Our lives in Wakefield, except for Sylvia’s organizing efforts, did not include a lot of social exchange. People on the street were “good neighbors”. Widows occupied two houses closest to us, and on the street families were mostly one-child homes. Our early time in Wakefield came when old patterns of close neighborliness were declining, as dependence on cars moved people through and away from neighbors, without the daily encounters that previous “walking” generations had known. My work, out of town, left Sylvia and the boys to do the “neighboring”.

It is always hard to define “class”, but one insight came from son Gary, who later in life, long after Wakefield, told me that he realized that most of his friends were in some way “different” when he discovered that he was the only one among them whose family had an encyclopedia in the home. What that means is worth pondering.

David, during his High School years, became friendly with a neighbor who was an usher for the Boston Red Sox. For at least a couple of summers David joined him in the same job, which provided us with lots of baseball news! Dave would sometimes hope for rain, because then he would earn extra bucks for helping to role the covering out onto the field!

An example of Sylvia’s sensitivity in regard to race was the wonderful relationship with Flora Rice. Flora was a black woman whom Sylvia met at the check-out counter of a grocery store. Flora worked as “matron”, the word used to designate female janitors, at the local High School. Flora became a dear friend of the family, and was active in the community Civil Rights group. She and Sylvia were especially close. Later we became convinced that Flora had been the object of discrimination by the school department, and she filed a complaint with the Mass. Commission Against Discrimination. That was the first time I followed a case through the procedure of the Commission; though her complaint failed, the work on it solidified our relationships. After Sylvia’s death, Flora remained a dear friend, and I conducted her memorial service upon her death.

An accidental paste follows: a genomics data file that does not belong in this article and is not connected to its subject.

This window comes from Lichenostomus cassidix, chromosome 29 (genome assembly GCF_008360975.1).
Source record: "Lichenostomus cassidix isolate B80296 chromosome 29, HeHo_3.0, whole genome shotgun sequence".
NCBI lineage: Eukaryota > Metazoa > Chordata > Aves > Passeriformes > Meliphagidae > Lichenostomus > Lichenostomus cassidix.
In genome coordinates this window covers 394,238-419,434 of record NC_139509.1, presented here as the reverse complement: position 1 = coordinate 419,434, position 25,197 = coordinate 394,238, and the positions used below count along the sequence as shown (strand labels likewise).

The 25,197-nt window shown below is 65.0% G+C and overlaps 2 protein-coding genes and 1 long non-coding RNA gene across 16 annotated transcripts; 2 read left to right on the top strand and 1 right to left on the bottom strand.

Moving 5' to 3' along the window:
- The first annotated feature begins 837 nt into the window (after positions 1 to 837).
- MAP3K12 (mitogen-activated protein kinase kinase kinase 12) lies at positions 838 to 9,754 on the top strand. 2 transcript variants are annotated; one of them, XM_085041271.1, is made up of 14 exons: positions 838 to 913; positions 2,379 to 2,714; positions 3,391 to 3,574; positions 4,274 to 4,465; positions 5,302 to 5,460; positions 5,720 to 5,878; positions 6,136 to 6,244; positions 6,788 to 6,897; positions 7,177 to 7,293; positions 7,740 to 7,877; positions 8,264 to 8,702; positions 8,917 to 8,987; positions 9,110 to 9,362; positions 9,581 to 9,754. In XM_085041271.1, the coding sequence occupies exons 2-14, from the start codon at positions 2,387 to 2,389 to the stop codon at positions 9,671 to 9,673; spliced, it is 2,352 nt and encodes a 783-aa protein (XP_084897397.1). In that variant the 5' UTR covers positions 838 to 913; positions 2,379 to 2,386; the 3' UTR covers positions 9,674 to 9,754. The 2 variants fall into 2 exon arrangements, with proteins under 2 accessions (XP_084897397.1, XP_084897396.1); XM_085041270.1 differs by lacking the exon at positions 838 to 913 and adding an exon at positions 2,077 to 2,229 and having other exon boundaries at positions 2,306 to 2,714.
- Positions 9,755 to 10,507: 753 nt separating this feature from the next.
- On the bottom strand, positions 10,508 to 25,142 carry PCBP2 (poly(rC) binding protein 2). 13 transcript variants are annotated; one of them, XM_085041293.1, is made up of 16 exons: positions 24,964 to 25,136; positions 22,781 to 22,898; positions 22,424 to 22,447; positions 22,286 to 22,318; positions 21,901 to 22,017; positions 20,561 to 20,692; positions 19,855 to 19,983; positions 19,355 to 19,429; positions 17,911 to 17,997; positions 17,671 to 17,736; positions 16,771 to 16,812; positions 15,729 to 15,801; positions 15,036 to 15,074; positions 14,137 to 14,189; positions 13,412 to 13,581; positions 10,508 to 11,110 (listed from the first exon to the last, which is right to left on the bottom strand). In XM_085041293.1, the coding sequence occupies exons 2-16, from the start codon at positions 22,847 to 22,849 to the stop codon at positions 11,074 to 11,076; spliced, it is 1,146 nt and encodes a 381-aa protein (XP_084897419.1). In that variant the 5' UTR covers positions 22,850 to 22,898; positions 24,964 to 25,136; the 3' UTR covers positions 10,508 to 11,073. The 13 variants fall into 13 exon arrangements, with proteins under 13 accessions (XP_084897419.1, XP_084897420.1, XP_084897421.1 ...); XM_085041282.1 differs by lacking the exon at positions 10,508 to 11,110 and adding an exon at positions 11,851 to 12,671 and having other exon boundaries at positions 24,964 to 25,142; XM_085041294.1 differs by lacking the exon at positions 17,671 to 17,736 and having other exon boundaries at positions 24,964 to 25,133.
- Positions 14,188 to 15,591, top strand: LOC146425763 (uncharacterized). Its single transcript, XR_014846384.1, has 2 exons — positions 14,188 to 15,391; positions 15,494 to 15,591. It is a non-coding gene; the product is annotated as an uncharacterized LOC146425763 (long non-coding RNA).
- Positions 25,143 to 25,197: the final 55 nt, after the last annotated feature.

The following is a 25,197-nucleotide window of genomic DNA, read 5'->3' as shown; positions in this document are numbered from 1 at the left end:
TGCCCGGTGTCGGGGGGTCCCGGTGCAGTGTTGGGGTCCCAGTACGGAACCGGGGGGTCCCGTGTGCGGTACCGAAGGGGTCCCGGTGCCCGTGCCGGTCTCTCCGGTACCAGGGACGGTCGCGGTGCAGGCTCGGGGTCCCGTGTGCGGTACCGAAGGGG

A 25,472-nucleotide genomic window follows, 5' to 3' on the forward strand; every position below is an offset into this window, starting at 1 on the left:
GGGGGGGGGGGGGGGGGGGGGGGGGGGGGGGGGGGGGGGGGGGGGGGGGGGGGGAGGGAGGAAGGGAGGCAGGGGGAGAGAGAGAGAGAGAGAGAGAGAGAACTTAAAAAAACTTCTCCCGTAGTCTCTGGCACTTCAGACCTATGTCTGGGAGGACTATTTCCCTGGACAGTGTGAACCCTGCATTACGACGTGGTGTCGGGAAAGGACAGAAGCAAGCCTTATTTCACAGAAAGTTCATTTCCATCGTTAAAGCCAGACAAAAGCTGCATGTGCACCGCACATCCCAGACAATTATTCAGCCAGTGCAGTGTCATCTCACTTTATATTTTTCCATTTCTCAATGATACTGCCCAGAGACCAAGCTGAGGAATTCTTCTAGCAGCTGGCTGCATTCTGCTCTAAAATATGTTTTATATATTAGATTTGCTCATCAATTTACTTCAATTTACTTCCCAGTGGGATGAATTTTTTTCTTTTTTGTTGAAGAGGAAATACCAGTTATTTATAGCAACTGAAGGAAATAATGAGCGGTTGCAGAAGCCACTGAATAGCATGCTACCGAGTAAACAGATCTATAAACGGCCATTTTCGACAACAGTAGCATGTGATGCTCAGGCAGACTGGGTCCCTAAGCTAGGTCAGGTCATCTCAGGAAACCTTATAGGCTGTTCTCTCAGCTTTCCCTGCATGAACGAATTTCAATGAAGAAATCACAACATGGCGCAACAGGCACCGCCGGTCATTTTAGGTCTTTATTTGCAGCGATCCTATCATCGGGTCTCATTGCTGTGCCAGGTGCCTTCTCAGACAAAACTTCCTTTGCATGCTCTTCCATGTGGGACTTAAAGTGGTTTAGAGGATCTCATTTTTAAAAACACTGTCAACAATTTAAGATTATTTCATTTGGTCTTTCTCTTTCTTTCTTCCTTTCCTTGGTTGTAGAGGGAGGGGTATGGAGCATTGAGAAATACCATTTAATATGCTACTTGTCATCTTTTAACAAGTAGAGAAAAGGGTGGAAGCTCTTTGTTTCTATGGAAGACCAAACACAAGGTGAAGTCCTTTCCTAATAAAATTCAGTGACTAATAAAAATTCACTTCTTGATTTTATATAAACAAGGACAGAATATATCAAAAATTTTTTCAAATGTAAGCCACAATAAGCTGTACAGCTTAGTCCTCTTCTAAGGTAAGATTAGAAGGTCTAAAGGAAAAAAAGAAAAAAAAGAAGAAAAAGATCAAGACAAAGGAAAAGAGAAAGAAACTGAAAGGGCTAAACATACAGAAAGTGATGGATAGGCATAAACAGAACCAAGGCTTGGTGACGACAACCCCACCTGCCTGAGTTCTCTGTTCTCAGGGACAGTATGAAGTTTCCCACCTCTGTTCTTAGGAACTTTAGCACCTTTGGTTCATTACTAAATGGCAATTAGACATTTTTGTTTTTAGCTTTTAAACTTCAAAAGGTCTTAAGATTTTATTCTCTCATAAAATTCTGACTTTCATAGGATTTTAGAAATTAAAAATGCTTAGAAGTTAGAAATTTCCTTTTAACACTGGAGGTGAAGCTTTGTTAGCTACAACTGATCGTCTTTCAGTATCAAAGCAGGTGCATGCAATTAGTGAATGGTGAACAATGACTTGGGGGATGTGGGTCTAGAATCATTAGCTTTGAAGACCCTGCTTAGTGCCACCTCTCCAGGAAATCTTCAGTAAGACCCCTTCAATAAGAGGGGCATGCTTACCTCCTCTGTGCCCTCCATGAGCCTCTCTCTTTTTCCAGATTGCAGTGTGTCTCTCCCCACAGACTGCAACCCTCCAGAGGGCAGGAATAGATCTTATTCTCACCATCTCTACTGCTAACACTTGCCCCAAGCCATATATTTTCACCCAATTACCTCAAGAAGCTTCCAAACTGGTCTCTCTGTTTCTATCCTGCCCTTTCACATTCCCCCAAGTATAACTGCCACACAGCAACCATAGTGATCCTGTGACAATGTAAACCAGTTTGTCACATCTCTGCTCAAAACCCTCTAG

It has always been my conviction that Sylvia could easily have built a constituency which would have elected her to town office, probably with the school committee, had she lived long enough. Her death came on January 31,1964, when an asthma attack occurred while she was helping to coordinate a Freedom School stay-out, in support of school desegregation efforts in Boston. I was unable to go with her to Lincoln that evening, and when the phone call came saying that she was in the Waltham hospital, I thought it would be another time when she would be kept overnight, would recover, and return home the next day. When I walked into the hospital emergency room and was greeted by nurses, it was clear that Sylvia had not survived.

A friend drove me home that night. Still the hardest thing I have yet done in my life was to wait through the night for David and Gary to waken, wondering how to tell them of their Mother’s death. My own response to the death might at some other time and place be the subject of long introspection. I remember at the time being told by a friend whose husband had died, that it had taken her two years to accept it. That was about right for me; it was two years before I had fully accepted that terrible moment.
As life later moved me toward active anti-racist work, I often was visited by Sylvia’s spirit, and had she lived I know that she would have been with me at every step on that way.

Sylvia’s parents, Elmer and Anna Lushbough, came to live near us in Wakefield, and stayed until the boys were late teens. Those were two of the most remarkably “human” beings I have known. They strove to be complete egalitarians, never attaining the goal, but their striving will always inspire me. My affection for them continues. As long as I live, they live in me.

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